Making use of science by governments is important in tackling water problems. What role does innovation play in this?
Research shows that not only does more than 99% of all our investments exacerbate climate change and therefore contribute to destruction, but the way in which we make those investments also makes us more vulnerable. Because we invest in the wrong places and thus also destroy our nature and biodiversity. It will make us reach that 1.5 degrees of global warming soon.
Less than one percent of all investments is therefore good for the planet and it is precisely this portion that is relevant to work on, because it contains the power to change. These are the innovations that require the courage to take risks, to let go of existing conventions and interests, to dare to fail and above all to believe that it is possible: Together we can solve the water problems. We can make these projects the majority of our investments in four steps: from 1 to 2, to 4, to 16 and we are there!
Should the government do more?
The government plays an important role in stimulating innovation. It must dare to be the launch pad, the first big customer to give a tail wind to start-ups. If you want to change the world, you have to lead with investment and innovation power.
The business community is willing. They say: set the bar very high, we will jump. The government must help our people, but also internationally, to keep those standards very high. Only then will the innovation between business and the knowledge sector come about, enabling us to make greater leaps in sustainable development and climate action. It is possible, but it takes guts and leadership.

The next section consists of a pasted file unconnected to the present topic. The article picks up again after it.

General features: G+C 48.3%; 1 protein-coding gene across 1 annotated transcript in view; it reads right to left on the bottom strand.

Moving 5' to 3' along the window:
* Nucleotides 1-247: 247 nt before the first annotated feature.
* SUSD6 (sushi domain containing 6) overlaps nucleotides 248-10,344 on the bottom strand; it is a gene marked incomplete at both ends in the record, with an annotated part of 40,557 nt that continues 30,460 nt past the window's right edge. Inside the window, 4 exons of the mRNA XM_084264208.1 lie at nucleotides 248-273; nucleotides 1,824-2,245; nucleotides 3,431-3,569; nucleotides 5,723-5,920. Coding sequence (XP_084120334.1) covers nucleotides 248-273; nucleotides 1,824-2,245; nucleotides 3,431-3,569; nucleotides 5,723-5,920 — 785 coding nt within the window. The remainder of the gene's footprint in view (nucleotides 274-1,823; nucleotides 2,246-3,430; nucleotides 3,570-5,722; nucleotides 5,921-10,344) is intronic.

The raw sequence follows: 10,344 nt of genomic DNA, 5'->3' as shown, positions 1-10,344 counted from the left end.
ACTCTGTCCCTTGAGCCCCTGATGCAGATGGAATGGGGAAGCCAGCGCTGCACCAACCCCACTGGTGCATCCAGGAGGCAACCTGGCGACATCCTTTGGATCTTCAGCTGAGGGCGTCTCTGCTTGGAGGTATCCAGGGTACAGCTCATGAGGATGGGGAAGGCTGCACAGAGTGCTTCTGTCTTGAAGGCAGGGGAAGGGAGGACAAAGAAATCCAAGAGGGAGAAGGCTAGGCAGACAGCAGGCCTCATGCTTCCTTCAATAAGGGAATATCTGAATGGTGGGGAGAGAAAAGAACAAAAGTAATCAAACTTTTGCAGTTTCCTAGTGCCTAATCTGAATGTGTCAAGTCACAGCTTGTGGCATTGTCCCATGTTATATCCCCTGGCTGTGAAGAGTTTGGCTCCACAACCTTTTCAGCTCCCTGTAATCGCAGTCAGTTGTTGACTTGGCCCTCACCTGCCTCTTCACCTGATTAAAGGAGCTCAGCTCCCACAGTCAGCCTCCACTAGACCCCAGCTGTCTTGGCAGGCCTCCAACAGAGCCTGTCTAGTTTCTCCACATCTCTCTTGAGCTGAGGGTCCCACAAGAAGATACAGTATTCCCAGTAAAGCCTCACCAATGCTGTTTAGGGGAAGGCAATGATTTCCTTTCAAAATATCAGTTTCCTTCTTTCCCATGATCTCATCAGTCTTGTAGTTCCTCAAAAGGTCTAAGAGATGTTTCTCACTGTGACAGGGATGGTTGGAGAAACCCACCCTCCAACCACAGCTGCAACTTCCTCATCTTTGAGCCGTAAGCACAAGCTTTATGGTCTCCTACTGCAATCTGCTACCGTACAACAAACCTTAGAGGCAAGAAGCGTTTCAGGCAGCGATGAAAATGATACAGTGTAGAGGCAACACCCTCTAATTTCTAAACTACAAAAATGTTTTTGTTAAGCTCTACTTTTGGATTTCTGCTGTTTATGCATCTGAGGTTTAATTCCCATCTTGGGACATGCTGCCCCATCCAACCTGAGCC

The flooding in Limburg, Belgium and Germany last summer has forced us to face the facts: climate change is here and now and it affects us all. What has this extreme situation taught you?
The flooding made climate change visible. In fact, nine out of ten natural disasters are water-related and the risks and consequences of climate change are increasing in intensity and frequency. No one is ready for the increasing extreme situations, but the Netherlands has shown that it is prepared for extremes such as the one in Limburg.
In recent years, we have invested heavily in the Delta Programme, which reasons on the basis of long-term developments and uncertainties while keeping an eye on the short term, such as dyke reinforcement and evacuation plans. And with the Room for the River programme, we have made our entire river sustainable, resilient and liveable. As a result, we have been able to prevent the worst in Limburg.
The Room for the River approach has proven successful in the Netherlands, but is only applied on a small scale elsewhere, such as in Poland. This success story deserves more attention and would help Europe to adapt to climate change. It would be fantastic to scale up Room for the River across Europe. That requires looking beyond borders and cooperation and the willingness to innovate with central control.
Can you give an example?
We are also trying to arrange this at the European level, but it is proving difficult. If you look at coastal safety in Europe for example, each country uses a different IPCC scenario, time horizon, financing and governance. This calls for a truly integrated European approach. We are only as strong as our weakest link.
Are there any bright spots?
Until the Paris Climate Agreement, the world was not concerned about adaptation, because it was difficult enough to get all countries committed about the mitigation agenda. Since then, the realisation has grown that even with a 1.5 degree warming, we will be in real trouble. Adaptation measures are then necessary for our survival. Moreover, they are also an opportunity for sustainability, a reset of our economy and a powerful engine for mitigation. It is and-and-and.
In that respect, the Netherlands has a natural advantage because we are the drain of Europe. Rivers flow into the sea here in the delta. Our historic location has forced us to take the lead, but that does mean that we must continue to invest in adaptation measures. Not only in the Netherlands, but also in partnerships across the border, so that together we are in a better position in Europe.